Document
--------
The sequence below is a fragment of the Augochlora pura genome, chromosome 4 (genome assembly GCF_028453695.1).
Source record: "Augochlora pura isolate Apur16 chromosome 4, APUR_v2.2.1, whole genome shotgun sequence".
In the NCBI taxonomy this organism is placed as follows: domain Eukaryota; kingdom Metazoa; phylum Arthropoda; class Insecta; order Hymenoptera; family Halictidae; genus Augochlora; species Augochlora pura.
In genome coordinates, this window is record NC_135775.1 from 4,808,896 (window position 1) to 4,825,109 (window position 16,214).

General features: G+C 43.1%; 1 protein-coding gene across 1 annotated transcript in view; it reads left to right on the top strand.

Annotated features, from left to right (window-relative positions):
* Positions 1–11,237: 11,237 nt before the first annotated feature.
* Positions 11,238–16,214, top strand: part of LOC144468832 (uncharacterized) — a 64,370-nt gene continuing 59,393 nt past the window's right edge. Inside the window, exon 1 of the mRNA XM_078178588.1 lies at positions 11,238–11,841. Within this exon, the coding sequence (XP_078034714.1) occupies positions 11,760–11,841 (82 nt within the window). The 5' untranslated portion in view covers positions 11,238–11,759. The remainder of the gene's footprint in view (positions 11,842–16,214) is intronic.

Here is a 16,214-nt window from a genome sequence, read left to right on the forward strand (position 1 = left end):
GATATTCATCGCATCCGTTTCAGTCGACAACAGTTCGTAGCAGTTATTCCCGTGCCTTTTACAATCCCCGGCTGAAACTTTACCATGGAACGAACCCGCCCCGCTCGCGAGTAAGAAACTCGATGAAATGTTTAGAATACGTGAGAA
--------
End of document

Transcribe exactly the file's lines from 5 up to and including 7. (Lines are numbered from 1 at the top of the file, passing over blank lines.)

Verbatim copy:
General features: G+C 43.1%; 1 protein-coding gene across 1 annotated transcript in view; it reads left to right on the top strand.

Annotated features, from left to right (window-relative positions):
* Positions 1–11,237: 11,237 nt before the first annotated feature.